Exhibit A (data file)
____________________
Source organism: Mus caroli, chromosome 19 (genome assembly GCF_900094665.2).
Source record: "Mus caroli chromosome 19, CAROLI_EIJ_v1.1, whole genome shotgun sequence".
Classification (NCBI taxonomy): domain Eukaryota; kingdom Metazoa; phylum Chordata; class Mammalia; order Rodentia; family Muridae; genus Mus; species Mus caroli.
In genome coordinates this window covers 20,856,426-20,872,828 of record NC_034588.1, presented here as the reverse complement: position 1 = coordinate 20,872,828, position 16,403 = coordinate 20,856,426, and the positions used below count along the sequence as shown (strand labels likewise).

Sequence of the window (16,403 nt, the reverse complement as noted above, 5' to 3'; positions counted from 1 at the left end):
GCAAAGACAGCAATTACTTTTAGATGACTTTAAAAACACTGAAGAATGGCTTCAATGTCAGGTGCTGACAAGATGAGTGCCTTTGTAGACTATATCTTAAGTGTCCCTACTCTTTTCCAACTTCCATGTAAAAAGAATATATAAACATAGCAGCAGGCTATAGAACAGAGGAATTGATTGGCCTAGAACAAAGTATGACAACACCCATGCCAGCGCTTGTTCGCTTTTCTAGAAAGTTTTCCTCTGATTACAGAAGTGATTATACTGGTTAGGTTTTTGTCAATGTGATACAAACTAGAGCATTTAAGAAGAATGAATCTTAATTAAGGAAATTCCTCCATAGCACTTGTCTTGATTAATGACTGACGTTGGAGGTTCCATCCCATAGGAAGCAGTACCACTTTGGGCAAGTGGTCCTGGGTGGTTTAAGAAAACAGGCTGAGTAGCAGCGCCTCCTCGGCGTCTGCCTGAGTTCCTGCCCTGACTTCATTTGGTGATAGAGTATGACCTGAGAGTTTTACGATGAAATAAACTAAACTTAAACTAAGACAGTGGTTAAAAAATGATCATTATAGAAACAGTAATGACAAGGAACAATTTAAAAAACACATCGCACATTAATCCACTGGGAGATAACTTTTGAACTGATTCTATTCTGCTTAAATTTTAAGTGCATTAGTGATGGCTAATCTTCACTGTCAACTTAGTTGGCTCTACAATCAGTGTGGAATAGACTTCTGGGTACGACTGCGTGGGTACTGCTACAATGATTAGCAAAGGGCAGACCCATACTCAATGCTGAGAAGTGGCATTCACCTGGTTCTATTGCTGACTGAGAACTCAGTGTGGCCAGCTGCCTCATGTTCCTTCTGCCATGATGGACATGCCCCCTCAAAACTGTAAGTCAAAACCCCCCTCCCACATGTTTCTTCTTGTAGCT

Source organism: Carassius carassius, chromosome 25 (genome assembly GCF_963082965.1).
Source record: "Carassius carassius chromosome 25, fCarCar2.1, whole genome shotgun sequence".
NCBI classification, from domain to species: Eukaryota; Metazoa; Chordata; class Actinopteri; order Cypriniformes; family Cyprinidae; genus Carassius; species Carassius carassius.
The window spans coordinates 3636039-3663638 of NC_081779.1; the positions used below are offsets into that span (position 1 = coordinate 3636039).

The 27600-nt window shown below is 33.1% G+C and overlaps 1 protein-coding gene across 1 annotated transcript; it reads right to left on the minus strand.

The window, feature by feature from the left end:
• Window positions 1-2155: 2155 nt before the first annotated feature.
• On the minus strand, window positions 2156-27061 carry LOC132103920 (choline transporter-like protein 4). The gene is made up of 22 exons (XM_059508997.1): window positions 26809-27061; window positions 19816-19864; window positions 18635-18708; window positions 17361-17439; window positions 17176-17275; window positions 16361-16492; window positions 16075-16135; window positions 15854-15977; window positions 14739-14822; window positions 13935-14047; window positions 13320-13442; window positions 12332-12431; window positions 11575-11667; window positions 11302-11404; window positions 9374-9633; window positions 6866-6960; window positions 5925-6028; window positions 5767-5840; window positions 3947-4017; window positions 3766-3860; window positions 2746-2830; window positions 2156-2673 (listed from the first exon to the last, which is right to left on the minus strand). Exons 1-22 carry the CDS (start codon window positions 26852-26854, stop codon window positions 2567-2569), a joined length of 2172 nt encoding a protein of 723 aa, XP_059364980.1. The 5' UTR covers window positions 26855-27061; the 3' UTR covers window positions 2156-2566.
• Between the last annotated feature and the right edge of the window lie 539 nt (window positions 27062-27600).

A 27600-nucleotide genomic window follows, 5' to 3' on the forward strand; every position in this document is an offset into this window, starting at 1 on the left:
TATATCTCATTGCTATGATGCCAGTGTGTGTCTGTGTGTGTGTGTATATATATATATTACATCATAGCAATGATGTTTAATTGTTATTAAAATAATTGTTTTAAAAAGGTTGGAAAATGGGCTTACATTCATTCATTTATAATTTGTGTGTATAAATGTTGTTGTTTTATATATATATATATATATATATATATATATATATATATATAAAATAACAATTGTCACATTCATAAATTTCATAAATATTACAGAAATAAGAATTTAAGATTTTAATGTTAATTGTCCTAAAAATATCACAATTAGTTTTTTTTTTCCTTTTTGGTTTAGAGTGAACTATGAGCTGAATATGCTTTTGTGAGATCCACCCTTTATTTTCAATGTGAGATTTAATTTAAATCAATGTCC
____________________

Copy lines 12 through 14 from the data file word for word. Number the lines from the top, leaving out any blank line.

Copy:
The window, feature by feature from the left end:
• Window positions 1-2155: 2155 nt before the first annotated feature.
• On the minus strand, window positions 2156-27061 carry LOC132103920 (choline transporter-like protein 4). The gene is made up of 22 exons (XM_059508997.1): window positions 26809-27061; window positions 19816-19864; window positions 18635-18708; window positions 17361-17439; window positions 17176-17275; window positions 16361-16492; window positions 16075-16135; window positions 15854-15977; window positions 14739-14822; window positions 13935-14047; window positions 13320-13442; window positions 12332-12431; window positions 11575-11667; window positions 11302-11404; window positions 9374-9633; window positions 6866-6960; window positions 5925-6028; window positions 5767-5840; window positions 3947-4017; window positions 3766-3860; window positions 2746-2830; window positions 2156-2673 (listed from the first exon to the last, which is right to left on the minus strand). Exons 1-22 carry the CDS (start codon window positions 26852-26854, stop codon window positions 2567-2569), a joined length of 2172 nt encoding a protein of 723 aa, XP_059364980.1. The 5' UTR covers window positions 26855-27061; the 3' UTR covers window positions 2156-2566.